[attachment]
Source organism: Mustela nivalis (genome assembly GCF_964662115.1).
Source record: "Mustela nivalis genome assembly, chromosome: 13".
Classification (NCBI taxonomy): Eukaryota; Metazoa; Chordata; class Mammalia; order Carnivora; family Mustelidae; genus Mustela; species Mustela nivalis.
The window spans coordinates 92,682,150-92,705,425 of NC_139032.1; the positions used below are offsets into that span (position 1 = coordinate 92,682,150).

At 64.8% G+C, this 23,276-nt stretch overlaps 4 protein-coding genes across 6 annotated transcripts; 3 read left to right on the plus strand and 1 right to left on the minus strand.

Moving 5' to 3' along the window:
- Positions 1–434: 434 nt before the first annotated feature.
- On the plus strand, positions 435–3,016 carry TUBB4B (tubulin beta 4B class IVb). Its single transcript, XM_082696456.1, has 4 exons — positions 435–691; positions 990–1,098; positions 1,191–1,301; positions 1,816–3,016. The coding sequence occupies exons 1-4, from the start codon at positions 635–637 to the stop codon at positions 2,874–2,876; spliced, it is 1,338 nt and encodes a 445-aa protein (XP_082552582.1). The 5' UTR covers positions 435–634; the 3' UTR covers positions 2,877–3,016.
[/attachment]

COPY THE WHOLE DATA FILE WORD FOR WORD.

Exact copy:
Source organism: Mustela nivalis (genome assembly GCF_964662115.1).
Source record: "Mustela nivalis genome assembly, chromosome: 13".
Classification (NCBI taxonomy): Eukaryota; Metazoa; Chordata; class Mammalia; order Carnivora; family Mustelidae; genus Mustela; species Mustela nivalis.
The window spans coordinates 92,682,150-92,705,425 of NC_139032.1; the positions used below are offsets into that span (position 1 = coordinate 92,682,150).

At 64.8% G+C, this 23,276-nt stretch overlaps 4 protein-coding genes across 6 annotated transcripts; 3 read left to right on the plus strand and 1 right to left on the minus strand.

Moving 5' to 3' along the window:
- Positions 1–434: 434 nt before the first annotated feature.
- On the plus strand, positions 435–3,016 carry TUBB4B (tubulin beta 4B class IVb). Its single transcript, XM_082696456.1, has 4 exons — positions 435–691; positions 990–1,098; positions 1,191–1,301; positions 1,816–3,016. The coding sequence occupies exons 1-4, from the start codon at positions 635–637 to the stop codon at positions 2,874–2,876; spliced, it is 1,338 nt and encodes a 445-aa protein (XP_082552582.1). The 5' UTR covers positions 435–634; the 3' UTR covers positions 2,877–3,016.